The bottom line with KU is that it’s about trust — or lack thereof. I don’t know if Amazon realizes (or really cares about) the fact that this lack of trust is what’s going to do real damage to them over time if they don’t figure out how to right the KU ship soon. I recognize that the revenues brought in by indies for Amazon constitute not much more than a rounding error on their P&Ls, but the principle remains. I just don’t trust the KU scheme anymore. I still trust a sale. But a nebulous, ever-changing definition of a “page read”? A system that to this day is actually unable to determine the exact number of pages a reader has read, but instead extrapolates based on percentage of the book completed? Not so much.
Why would I participate in a system that I no longer trust to even properly calculate how I’m supposed to be paid? I wouldn’t, which is why I’m out.
(For those of you who want more of the ugly details, the ongoing mega-thread on KBoards is well worth a read. It’s… illuminating.)
I HATE that this negatively affects readers who rely on KU to get their reading fix. I don’t WANT to do this. But I’m left with little choice, thanks to the broken scheme that KU has devolved into.
Look, I recognize that Amazon is one of the biggest reasons why many of us are able to make this our career, and unlike some, I’m not going to engage in Amazon Derangement Syndrome. There is zero evidence that Amazon is intentionally trying to screw over authors in KU. Occam’s Razor being what it is, the fiasco we saw this summer probably boiled down to nothing more exotic than an abortive implementation of new anti-fraud protections. Amazon was probably trying to do the right thing (and something they should have done before rolling KU out in the first place, but that’s water under the bridge). I still, even with the kluged-up state of KU, consider Amazon a business partner. But just because I consider them a business partner, doesn’t mean I’m just going to sit there and endure their serial screw-ups and not point out blunt truths about how badly the program has gone off-track.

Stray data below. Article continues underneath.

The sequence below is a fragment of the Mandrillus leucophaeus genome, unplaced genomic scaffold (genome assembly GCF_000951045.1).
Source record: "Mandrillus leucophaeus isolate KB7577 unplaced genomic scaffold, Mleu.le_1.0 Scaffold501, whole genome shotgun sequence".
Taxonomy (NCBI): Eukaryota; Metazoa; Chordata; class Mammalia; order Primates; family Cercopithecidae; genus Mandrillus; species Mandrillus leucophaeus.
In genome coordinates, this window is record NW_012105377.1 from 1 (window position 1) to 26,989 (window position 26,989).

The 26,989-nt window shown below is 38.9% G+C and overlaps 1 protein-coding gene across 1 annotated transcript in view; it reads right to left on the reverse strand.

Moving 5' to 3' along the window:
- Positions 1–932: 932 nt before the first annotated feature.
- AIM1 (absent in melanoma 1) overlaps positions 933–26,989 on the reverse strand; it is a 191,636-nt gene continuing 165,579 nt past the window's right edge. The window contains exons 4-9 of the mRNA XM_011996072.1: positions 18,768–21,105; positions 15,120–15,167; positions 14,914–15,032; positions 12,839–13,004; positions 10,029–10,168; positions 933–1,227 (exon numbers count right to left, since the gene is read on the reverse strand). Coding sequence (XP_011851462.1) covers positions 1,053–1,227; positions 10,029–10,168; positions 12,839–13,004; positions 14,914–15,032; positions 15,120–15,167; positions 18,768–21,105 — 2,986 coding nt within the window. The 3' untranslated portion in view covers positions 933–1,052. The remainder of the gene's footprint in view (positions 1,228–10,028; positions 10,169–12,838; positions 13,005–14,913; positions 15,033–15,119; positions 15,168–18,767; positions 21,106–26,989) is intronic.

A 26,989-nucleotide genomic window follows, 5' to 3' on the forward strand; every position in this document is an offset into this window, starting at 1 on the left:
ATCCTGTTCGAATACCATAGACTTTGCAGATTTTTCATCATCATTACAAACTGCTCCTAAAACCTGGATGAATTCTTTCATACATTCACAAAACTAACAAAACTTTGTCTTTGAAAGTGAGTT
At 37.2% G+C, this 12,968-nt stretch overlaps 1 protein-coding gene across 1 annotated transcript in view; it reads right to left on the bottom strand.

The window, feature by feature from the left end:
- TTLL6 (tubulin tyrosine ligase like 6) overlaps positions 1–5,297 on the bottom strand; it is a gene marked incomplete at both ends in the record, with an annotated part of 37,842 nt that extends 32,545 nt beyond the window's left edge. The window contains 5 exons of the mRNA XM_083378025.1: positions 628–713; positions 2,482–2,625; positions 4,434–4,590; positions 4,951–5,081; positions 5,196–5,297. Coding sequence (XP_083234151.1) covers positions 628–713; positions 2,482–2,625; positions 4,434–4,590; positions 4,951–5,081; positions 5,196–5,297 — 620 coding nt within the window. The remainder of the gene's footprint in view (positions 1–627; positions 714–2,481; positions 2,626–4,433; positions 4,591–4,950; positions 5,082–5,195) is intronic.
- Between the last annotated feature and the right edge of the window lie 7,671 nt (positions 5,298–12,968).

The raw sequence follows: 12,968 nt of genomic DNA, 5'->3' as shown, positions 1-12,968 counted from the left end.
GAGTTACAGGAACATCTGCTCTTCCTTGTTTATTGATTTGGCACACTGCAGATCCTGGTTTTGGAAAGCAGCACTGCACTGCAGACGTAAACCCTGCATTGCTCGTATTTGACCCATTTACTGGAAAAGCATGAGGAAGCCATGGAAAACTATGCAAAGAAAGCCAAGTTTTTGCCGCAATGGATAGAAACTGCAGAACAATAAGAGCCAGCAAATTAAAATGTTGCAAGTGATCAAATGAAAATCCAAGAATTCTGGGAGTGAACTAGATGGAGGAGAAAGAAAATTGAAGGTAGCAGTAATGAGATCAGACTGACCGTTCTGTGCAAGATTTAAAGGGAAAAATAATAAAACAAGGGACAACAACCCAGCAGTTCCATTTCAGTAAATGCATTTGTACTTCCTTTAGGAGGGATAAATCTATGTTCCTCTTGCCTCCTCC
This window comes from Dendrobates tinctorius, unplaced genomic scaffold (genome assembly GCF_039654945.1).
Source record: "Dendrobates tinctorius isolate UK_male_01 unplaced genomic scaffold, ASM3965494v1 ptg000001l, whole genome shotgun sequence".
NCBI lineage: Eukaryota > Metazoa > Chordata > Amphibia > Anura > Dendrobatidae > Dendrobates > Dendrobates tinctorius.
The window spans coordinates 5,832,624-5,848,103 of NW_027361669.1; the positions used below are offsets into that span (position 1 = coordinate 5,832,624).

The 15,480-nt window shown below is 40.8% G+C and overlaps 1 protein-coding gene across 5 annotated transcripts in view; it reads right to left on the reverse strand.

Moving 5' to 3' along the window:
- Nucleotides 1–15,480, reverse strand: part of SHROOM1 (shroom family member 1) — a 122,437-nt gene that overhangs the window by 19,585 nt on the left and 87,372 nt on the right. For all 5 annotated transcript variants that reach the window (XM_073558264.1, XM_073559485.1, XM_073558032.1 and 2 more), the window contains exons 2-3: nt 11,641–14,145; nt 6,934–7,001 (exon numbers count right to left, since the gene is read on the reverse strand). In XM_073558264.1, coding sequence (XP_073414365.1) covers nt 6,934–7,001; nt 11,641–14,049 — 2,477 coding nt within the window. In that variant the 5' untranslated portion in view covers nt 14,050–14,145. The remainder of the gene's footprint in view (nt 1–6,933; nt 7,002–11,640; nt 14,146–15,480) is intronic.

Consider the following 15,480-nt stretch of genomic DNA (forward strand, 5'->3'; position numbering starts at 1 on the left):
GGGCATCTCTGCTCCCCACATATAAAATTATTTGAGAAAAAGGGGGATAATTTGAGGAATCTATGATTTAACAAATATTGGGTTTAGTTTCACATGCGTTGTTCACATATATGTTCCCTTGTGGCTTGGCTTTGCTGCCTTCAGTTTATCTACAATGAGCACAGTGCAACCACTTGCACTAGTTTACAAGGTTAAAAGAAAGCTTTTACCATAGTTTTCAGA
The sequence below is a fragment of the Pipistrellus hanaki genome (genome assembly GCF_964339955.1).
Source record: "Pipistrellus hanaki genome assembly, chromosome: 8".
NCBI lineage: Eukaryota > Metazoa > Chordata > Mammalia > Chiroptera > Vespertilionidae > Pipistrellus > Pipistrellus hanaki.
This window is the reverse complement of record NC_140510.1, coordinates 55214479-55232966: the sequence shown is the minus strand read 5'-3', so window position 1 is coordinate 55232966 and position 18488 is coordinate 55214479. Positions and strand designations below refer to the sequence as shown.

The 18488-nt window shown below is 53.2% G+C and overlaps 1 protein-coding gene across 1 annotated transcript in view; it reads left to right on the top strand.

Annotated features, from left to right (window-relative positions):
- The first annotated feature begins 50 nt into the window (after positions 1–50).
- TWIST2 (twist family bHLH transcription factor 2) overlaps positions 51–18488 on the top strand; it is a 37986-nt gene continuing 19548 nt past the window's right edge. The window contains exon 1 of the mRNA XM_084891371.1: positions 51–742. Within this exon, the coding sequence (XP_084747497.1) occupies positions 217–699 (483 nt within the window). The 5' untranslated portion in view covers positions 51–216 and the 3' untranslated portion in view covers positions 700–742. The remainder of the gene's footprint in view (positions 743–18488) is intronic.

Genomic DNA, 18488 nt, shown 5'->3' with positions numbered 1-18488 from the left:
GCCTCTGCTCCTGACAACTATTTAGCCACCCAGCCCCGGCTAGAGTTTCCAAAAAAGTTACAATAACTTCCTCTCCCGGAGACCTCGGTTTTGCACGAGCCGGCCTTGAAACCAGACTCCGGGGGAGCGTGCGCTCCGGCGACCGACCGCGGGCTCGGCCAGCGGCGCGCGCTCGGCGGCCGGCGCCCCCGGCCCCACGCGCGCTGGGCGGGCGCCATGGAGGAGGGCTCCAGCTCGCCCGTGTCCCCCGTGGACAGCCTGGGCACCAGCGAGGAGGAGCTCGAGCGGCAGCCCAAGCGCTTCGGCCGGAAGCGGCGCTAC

Hope springs eternal though, and perhaps one day Amazon fixes the god-awful mess that is the current state of Kindle Unlimited. If and when they do, I’ll be happy to participate again. But not a minute before.
Amazon continues its dominance in retail book selling
2016 was interesting in that Amazon is increasingly “last man standing,” not particularly because of what they’re doing right, but because their competitors seem to be doing almost everything wrong. The dumpster fire that is KU notwithstanding, Amazon continues to do most everything else competently, if not spectacularly. Their competitors… can’t be described the same way.
While I have hope that someone — anyone, really — will rise to compete with Amazon, that hope is fading. Publishing is a mature industry, and even the indie part of publishing has reached some semblance of equilibrium (more on that later).
Nook appears to be circling the drain; a company cannot continue to sustain serial quarterly revenue declines of 15-20% and expect to survive as a going concern for long. Perhaps they will reduce the company to a size that is more sustainable (“right-sizing”) — or perhaps Barnes & Noble will continue to look for a buyer for their embattled digital division. I suspect it’s the latter, which is too bad. I like shopping in Barnes & Noble, and — aside from some unfortunate instances of visibility suppression applied in the past to us dirty smut slingers — BN has a much, MUCH more liberal policy when it comes to determining what they will allow indies to publish on Nook. This has been a hidden (and frankly, underappreciated) aspect of the Nook business.